"I could lie on a beach before I had my heart surgery," Levine said. So she decided to tackle Kilimanjaro on her own. "I hired a guide at the base of the mountain and went up with locals," she explains. "That was where I first learned that I could push myself past the point of discomfort. I learned that I had to rely on myself because there was nobody with me to encourage me and cheer me on. That voice saying, 'You can do it, just work harder,' had to come from my own head."
After that first climb, Levine was hooked. She honed her climbing skills on a variety of mountains during her grad school years, and then was tapped to lead the first American Women's Everest Expedition in 2002.
That trip to Nepal could have easily quashed Levine's thirst for adventure. Her team had just passed through the Khumbu Icefall, one of the most dangerous parts of the ascent, when a section of it collapsed, sending an avalanche of 10,000 tons of ice down the mountain. Shaken by the narrow miss but undeterred, they kept climbing. After two months on the mountain, Levine and her teammates were just a few hundred feet from the summit when deteriorating weather forced them to turn back. They had no choice but to accept that their adventure would not end at the top.
Their sponsor, Ford, had arranged for a helicopter to take them off the mountain and back to Katmandu. After dropping them off safely, the Nepalese helicopter turned back to pick up another group, but never made it. The helicopter crashed before ever reaching the mountain, killing everyone on board.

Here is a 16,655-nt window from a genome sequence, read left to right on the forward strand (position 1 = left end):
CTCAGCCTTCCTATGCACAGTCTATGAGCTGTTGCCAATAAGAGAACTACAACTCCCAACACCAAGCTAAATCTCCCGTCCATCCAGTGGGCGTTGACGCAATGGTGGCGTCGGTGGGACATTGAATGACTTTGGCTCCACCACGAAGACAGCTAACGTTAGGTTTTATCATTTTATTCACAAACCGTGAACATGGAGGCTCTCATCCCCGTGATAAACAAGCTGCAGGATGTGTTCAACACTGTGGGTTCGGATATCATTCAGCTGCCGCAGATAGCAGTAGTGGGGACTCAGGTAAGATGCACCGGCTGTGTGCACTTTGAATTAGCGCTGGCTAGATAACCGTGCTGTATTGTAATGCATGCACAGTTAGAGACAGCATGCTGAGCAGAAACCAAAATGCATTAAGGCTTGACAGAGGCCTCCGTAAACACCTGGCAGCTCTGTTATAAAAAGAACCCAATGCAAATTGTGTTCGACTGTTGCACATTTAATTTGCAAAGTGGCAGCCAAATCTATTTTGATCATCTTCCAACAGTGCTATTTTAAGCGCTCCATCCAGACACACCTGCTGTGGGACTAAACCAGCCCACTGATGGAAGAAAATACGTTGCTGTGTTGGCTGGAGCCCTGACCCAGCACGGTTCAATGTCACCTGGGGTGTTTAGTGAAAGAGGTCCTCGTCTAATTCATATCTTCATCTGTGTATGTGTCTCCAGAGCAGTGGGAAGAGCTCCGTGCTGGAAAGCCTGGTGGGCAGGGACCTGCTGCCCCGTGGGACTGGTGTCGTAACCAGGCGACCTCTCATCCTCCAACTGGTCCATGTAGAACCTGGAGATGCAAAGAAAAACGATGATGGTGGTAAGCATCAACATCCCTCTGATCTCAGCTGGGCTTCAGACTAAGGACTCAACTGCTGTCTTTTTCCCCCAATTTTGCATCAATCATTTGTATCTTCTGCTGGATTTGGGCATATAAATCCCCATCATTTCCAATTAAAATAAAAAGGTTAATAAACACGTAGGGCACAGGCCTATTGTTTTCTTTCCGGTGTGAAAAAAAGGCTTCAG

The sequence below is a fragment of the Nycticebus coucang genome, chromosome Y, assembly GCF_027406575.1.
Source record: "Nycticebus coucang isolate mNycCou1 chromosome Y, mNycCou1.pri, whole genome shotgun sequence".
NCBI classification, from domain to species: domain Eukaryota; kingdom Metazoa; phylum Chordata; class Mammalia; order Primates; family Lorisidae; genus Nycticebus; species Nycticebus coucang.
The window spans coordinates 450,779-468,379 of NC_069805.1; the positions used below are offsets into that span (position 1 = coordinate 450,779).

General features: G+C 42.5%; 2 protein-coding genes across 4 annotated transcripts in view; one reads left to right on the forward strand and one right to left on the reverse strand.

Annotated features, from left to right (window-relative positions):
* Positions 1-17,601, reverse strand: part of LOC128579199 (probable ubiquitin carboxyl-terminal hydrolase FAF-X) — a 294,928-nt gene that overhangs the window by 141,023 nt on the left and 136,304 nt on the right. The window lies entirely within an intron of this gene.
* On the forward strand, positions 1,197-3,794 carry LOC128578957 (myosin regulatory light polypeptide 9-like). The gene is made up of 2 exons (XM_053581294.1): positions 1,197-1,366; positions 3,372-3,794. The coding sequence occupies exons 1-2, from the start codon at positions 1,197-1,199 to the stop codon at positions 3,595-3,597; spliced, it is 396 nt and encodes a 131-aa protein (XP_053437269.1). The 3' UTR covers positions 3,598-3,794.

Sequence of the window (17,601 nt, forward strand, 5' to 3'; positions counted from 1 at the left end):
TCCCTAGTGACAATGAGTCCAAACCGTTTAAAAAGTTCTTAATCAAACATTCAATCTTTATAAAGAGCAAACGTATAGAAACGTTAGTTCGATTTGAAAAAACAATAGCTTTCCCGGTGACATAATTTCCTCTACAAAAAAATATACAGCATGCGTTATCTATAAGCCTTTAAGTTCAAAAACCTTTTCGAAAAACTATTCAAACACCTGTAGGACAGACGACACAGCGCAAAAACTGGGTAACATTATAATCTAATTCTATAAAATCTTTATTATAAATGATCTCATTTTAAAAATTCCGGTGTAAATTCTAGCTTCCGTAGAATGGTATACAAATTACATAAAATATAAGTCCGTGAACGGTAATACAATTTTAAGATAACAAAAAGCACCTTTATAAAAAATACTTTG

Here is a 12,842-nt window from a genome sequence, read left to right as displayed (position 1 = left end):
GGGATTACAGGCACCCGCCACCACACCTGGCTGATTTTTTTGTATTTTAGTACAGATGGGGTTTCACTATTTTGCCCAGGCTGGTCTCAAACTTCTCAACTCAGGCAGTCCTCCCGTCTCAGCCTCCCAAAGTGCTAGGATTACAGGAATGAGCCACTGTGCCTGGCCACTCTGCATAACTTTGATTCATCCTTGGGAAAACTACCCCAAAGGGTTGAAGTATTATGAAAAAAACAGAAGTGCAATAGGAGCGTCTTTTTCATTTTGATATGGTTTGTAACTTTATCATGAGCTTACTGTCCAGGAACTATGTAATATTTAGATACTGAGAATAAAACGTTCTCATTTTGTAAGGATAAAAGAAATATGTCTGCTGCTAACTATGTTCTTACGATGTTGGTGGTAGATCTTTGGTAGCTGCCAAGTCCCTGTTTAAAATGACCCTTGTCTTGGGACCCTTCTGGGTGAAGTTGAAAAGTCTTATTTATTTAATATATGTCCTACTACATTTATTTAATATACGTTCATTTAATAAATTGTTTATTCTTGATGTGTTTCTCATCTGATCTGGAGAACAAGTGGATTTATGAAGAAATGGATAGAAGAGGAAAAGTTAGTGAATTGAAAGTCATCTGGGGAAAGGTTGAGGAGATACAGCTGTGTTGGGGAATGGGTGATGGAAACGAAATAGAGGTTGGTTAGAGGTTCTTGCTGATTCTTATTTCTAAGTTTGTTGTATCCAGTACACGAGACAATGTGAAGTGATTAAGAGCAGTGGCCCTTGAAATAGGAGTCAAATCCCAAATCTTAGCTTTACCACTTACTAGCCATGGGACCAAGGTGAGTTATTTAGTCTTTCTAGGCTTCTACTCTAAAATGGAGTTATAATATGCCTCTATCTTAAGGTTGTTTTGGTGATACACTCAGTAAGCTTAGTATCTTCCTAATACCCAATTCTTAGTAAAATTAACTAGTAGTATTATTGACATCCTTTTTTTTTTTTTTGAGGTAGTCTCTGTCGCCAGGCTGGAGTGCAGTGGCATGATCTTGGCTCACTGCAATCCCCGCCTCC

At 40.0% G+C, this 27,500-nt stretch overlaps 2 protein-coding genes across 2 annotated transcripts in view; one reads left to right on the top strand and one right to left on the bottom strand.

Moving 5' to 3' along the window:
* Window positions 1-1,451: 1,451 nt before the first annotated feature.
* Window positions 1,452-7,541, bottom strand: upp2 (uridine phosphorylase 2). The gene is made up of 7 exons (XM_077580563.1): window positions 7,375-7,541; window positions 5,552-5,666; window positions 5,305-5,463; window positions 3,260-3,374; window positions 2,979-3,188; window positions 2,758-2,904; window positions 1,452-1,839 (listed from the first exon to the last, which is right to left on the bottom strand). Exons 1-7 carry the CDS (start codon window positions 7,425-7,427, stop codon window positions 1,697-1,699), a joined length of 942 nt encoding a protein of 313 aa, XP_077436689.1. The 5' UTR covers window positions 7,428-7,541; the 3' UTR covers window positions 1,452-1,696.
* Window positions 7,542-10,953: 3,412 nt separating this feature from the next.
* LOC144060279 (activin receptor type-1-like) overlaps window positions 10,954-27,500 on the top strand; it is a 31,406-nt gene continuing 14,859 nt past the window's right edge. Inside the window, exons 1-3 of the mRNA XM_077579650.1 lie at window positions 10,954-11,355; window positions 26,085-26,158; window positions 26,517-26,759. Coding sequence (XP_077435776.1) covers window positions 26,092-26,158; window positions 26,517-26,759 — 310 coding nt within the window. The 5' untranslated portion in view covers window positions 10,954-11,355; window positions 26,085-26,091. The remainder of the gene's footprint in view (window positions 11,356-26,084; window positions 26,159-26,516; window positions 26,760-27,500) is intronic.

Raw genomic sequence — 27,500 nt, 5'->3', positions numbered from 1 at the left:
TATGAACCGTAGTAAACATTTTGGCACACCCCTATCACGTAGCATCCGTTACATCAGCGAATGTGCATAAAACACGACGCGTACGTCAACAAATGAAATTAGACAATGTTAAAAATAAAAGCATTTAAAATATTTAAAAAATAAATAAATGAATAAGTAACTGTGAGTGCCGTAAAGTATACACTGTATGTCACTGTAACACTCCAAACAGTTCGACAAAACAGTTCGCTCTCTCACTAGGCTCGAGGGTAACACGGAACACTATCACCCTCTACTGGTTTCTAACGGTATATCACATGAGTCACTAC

"I have definitely had a few close calls that have rattled me a little bit," Levine admitted. "But I think if you're smart and you use good judgment all the time, that's what will make sure you come back alive."
The lessons Levine learned on that first Everest trek and all of her subsequent adventures have greatly influenced the rest of her life. When she's not trekking up a mountain or on the road giving speeches, she's an adjunct professor in the department of behavioral sciences and leadership at the United States Military Academy at West Point. She is also founder of a consulting firm, Daredevil Strategies, and a nonprofit, the Climb High Foundation, which trains women in developing countries to work as trekking guides and porters in their local mountains.
Levine has no problem commanding an audience of cadets or CEOs, but she's not impervious to sentimentality. She talks matter-of-factly about the time she got stuck hanging upside down on the side of Everest, her oxygen mask dangling out of reach, but devolves into the language of the love struck when the topic turns to Pat, her boyfriend of two years.
"If I could create a life partner in a chemistry lab, the perfect person for me would be Pat," she said. "I know we'll be together forever."
When she gets stressed out, she bakes chocolate chip cookies or hits the beach near the northern California vacation house she bought with a group of friends. She's always dreamed of trying her hand at acting, but first she's working on a memoir.
Levine is hoping to embark on more adventures, perhaps a visit to the mountains in India or some unclimbed peaks in Nepal, but doesn't yet have her next expedition planned. Of course, she's never been one to feel stuck to a plan. One of her mottos, "complacency kills," applies perfectly to her life as an explorer and adventurer who, despite her health challenges, has figured out a way to conquer the world's tallest peaks.
"The important thing to realize when you're on any mountain is that getting to the top is optional -- getting down is mandatory," she said. "People who are all about sticking to a plan put themselves and their team at a much greater risk. You have to be able to take action based on the situation at hand."